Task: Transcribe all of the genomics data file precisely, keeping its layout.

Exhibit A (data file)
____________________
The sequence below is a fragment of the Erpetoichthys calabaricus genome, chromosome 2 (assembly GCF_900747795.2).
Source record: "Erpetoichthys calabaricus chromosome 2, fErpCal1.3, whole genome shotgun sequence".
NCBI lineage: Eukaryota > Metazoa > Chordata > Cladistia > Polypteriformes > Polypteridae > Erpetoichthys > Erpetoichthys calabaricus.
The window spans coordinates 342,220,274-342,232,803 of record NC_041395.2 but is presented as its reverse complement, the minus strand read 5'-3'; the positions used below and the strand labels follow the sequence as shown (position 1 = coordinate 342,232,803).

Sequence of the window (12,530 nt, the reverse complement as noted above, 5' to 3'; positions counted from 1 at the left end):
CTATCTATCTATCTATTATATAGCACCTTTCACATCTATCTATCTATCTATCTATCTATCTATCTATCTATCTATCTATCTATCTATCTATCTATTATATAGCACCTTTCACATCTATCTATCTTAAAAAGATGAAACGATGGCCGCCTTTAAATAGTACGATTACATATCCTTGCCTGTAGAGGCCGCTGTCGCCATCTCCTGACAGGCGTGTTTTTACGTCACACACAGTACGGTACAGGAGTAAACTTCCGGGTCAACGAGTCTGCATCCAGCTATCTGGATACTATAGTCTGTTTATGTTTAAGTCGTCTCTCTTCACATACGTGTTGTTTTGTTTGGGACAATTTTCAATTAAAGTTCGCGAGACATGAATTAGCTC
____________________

The sequence below is a fragment of the Erpetoichthys calabaricus genome, chromosome 2 (assembly GCF_900747795.2).
Source record: "Erpetoichthys calabaricus chromosome 2, fErpCal1.3, whole genome shotgun sequence".
NCBI lineage: Eukaryota > Metazoa > Chordata > Cladistia > Polypteriformes > Polypteridae > Erpetoichthys > Erpetoichthys calabaricus.
The window spans coordinates 342,220,274-342,232,803 of record NC_041395.2 but is presented as its reverse complement, the minus strand read 5'-3'; the positions used below and the strand labels follow the sequence as shown (position 1 = coordinate 342,232,803).

Sequence of the window (12,530 nt, the reverse complement as noted above, 5' to 3'; positions counted from 1 at the left end):
CTATCTATCTATCTATTATATAGCACCTTTCACATCTATCTATCTATCTATCTATCTATCTATCTATCTATCTATCTATCTATCTATCTATCTATTATATAGCACCTTTCACATCTATCTATCTTAAAAAGATGAAACGATGGCCGCCTTTAAATAGTACGATTACATATCCTTGCCTGTAGAGGCCGCTGTCGCCATCTCCTGACAGGCGTGTTTTTACGTCACACACAGTACGGTACAGGAGTAAACTTCCGGGTCAACGAGTCTGCATCCAGCTATCTGGATACTATAGTCTGTTTATGTTTAAGTCGTCTCTCTTCACATACGTGTTGTTTTGTTTGGGACAATTTTCAATTAAAGTTCGCGAGACATGAATTAGCTC